These days if you fall over a cliff they send a damn great helicopter after you at a cost of who-knows-how-many squillion pounds, and then make a television documentary about it. If you slip in a puddle in Asda you sue them and get 5,000 compensation.
 
This is wrong. If you're stupid enough to slip over in Asda you should be put out in the carpark and left to die. In the Stone Age you'd only lie there in agony until the next sabre-toothed tiger chanced along. I suppose these days it would be a 4x4 driven by a woman who's late for her Pilates class. Same difference, really.
 
You see, thousands of years ago they had a law called "The Survival of the Fittest". It meant that if you were slow or stupid or blind or lame, you didn't live so long - though if you weren't stupid you could probably find a way round being slow or blind or lame, by becoming a seer or a sea-cook or something, so really it was stupidity that held the key. If you were stupid, you died. These days we cherish our inadequacies. People who would in the past have been left out on the hillside at birth, are now "differently abled" and entitled to do all the things everyone else does, even if they can't. Can't get your wheelchair up the footbridge at the station, sir? No problem - just take legal action and force the railway company into bankruptcy by the cost of a daily fifty-mile taxi trip to get you to the other side of the line via the nearest level-crossing which happens to be in the next county.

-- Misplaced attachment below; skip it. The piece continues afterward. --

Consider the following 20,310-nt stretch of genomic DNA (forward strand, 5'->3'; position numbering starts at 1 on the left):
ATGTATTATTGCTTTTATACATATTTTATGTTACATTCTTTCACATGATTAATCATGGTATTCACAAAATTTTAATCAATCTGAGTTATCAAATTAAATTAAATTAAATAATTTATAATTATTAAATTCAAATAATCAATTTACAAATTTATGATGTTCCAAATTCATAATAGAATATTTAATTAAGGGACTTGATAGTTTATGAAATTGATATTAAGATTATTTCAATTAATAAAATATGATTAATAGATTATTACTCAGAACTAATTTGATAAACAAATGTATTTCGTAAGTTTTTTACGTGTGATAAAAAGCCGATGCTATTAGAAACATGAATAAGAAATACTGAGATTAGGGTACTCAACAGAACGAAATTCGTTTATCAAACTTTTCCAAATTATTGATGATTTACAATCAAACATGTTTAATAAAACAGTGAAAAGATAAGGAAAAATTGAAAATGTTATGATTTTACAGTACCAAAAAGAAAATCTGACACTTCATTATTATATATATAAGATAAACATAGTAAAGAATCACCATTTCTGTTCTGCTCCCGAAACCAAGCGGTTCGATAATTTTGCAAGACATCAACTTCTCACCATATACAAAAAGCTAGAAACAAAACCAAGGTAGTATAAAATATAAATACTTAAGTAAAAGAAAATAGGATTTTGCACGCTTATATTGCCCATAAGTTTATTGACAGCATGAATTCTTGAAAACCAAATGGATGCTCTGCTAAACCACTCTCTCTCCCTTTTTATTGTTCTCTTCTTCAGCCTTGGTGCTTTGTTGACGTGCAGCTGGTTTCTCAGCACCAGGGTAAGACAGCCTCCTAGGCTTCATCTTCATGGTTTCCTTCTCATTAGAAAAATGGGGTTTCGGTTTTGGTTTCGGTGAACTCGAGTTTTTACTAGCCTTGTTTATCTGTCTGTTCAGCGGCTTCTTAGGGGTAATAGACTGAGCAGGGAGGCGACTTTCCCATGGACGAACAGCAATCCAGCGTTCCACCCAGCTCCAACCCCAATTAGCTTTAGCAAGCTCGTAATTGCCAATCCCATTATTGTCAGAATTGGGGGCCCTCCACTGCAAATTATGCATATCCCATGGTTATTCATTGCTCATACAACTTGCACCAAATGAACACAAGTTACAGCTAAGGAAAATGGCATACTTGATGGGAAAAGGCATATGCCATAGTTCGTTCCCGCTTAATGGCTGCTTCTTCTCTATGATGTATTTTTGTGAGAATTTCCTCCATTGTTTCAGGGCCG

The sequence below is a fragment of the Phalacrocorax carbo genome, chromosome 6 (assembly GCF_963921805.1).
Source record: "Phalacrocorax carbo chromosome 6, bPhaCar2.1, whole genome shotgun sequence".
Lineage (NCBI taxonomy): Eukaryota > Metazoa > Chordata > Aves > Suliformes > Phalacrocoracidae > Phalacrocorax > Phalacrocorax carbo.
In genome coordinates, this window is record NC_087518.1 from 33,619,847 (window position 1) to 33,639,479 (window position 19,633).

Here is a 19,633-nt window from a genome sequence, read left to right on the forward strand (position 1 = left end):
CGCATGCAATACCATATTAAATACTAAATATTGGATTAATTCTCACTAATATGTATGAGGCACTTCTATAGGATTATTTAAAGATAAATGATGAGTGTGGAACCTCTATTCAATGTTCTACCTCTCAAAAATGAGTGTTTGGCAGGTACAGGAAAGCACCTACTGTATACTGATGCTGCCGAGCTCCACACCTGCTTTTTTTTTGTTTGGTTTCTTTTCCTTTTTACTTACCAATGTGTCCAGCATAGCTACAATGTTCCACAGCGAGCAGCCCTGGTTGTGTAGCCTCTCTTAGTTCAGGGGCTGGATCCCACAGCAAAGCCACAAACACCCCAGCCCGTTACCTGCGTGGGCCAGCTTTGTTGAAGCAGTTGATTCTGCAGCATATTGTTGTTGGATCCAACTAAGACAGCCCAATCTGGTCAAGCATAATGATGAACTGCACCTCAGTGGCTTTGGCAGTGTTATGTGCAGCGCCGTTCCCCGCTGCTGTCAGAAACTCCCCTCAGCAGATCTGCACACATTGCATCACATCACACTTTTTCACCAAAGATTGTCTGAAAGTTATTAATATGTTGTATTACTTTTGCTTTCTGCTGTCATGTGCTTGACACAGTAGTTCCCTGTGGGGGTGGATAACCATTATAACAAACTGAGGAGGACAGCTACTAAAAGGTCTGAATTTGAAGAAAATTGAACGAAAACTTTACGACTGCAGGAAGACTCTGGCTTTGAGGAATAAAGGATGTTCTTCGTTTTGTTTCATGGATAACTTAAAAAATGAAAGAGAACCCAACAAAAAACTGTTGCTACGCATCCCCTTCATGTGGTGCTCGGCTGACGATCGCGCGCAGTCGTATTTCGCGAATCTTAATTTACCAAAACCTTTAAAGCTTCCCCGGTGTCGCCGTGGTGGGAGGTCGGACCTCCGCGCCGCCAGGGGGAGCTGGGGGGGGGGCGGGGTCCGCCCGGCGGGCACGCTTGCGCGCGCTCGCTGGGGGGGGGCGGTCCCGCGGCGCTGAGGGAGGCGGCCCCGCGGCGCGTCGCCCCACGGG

And before anyone starts bleating about being unfair or discriminatory, let me point out that I myself am a victim of gross discrimination. My dearest wish has always been to play cricket for England. I have never been selected. Why? I am not a very good cricketer, true, but why should that make a difference? Why should I be barred from representing my country through a mere accident of talent? It's my country, it's my game, it's my life and I have a right to be treated the same as everyone else regardless of my handicap. I'm not a crap cricketer, I'm simply "differently-cricketed".
 
I am, of course, being satirical. You had realised that, hadn't you? I don't really want to play cricket for England. I'd prefer Australia - more chance of winning, and better-looking birds. But this thing about stupid people who write letters is really serious. I kid you not - they are amongst us now, completely undetected. They are indistinguishable from real people (provided there are no cliffs around, of course, and it isn't raining). Their strength is growing. They are organised. They will soon be poised to strike.
 
We must act now. Stupid people must be identified, rounded up, and slaughtered, before it's too late. Before they breed.